COPD leads to persistent inflammation of the airways and is typically managed with corticosteroids, a class of anti-inflammatory medication. However, corticosteroids do not improve survival nor alter the progression of COPD and may reduce lung symptoms as little as 20 per cent.
COPD is a major public health problem for both the developed and the developing world, and is most often caused by cigarette smoking or exposure to pollutants from combustion. Characterised by chronic bronchitis and emphysema, COPD is the third leading cause of death in the United States and affects 24 million Americans and 210 million people worldwide.
Histone deacetylase 2 (HDAC2) is critical component in a chain of reactions that enable corticosteroids to reduce inflammation. However, HDAC2 is substantially reduced in the lung tissue of individuals with COPD. In the study, researchers found that S-nitrosylation causes HDAC2 dysfunction and leads to corticosteroid insensitivity in the alveolar macrophages of the lungs of individuals with COPD. S-nitrosylation of HDAC2 occurs from exposure to cigarette smoke, a primary cause of COPD.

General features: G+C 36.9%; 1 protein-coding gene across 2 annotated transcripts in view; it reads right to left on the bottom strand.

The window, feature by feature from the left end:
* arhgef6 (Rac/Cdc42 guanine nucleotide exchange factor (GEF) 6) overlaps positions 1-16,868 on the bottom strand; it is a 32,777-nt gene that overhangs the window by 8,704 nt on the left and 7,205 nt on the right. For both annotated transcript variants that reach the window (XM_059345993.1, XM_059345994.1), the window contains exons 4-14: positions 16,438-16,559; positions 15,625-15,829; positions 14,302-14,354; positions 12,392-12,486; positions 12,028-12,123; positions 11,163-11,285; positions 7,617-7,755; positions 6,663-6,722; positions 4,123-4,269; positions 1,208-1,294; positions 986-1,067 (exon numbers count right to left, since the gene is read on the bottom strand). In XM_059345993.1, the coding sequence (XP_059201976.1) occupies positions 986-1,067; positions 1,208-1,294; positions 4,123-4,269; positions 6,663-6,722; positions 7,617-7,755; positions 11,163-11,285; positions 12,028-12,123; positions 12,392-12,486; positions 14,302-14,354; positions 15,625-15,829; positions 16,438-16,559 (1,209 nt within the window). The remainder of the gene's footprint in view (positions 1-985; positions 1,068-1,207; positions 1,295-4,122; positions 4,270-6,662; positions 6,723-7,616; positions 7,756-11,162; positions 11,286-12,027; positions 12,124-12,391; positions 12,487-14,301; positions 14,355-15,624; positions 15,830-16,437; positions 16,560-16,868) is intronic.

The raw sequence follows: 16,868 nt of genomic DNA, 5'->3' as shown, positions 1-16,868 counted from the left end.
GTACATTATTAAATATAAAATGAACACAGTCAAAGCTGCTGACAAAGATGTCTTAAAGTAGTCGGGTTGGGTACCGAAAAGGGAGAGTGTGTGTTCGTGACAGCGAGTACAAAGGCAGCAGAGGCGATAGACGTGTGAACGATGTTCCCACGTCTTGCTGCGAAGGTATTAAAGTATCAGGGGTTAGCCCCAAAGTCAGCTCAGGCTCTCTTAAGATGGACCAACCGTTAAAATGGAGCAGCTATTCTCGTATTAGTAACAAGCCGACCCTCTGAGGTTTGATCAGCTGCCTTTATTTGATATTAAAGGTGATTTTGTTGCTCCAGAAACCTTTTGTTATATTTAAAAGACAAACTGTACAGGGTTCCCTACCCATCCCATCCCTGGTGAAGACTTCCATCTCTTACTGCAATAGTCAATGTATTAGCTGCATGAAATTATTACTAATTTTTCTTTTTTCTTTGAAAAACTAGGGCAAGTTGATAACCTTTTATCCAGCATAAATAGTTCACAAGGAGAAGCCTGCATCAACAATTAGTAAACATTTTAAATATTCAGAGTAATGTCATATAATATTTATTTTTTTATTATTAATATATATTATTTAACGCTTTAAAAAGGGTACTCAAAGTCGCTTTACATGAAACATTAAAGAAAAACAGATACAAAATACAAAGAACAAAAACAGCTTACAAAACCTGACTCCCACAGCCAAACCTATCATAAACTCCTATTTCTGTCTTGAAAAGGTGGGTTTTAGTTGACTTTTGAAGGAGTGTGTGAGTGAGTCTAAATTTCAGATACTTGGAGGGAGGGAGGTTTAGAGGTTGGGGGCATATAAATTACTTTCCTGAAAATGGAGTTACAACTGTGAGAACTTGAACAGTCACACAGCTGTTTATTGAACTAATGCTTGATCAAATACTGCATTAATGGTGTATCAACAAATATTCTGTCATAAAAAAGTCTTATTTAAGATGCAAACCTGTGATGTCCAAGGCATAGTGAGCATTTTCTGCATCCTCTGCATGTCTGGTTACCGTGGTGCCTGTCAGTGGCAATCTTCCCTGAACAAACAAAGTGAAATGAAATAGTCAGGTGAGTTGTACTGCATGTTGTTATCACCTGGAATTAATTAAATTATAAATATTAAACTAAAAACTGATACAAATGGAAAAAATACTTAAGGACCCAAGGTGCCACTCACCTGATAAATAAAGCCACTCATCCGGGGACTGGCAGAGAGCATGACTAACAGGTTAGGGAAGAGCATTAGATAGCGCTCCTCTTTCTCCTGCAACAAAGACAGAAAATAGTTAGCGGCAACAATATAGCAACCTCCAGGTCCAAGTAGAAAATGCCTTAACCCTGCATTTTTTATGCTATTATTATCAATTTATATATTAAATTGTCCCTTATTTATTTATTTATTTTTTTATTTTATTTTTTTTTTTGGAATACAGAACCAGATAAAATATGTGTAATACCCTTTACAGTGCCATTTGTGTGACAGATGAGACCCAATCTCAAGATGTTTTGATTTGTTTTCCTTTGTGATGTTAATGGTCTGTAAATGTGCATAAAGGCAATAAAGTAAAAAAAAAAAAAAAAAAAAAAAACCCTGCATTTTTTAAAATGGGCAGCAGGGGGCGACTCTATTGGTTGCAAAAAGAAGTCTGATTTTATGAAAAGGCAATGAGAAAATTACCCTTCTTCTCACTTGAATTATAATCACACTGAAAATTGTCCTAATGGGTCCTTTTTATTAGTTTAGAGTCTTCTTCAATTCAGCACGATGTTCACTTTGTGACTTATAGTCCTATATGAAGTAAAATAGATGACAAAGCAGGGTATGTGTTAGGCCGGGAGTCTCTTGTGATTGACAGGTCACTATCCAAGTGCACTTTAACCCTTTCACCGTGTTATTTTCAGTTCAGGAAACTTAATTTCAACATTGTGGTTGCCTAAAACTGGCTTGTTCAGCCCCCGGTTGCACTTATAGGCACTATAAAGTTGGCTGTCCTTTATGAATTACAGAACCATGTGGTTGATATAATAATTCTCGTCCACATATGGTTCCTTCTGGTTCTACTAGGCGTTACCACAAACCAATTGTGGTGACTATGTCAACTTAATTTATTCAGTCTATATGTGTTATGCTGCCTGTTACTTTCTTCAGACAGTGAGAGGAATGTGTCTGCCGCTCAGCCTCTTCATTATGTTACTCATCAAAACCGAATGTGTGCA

“This study provides the mechanism of exaggerated inflammation observed in COPD patients during exacerbations, which has been a barrier to developing effective therapy,” said Professor Rajesh Thimmulappa, co-author of the study.
Furthermore, the research team found that treatment with sulforaphane restored HDAC2 activity and corticosteroid sensitivity. Previous studies by the research team showed sulforaphane activates the Nrf2 pathway (nuclear factor erythroid 2–related factor 2) and it is being tested in clinical trial for patients with COPD.
“Restoring corticosteroid sensitivity in patients with COPD by targeting the Nrf2 pathway holds promise for effectively treating exacerbations,” said Professor Shyam Biswal of the Johns Hopkins School of Medicine.
MEDICA.de; Source: Johns Hopkins Bloomberg School of Public Health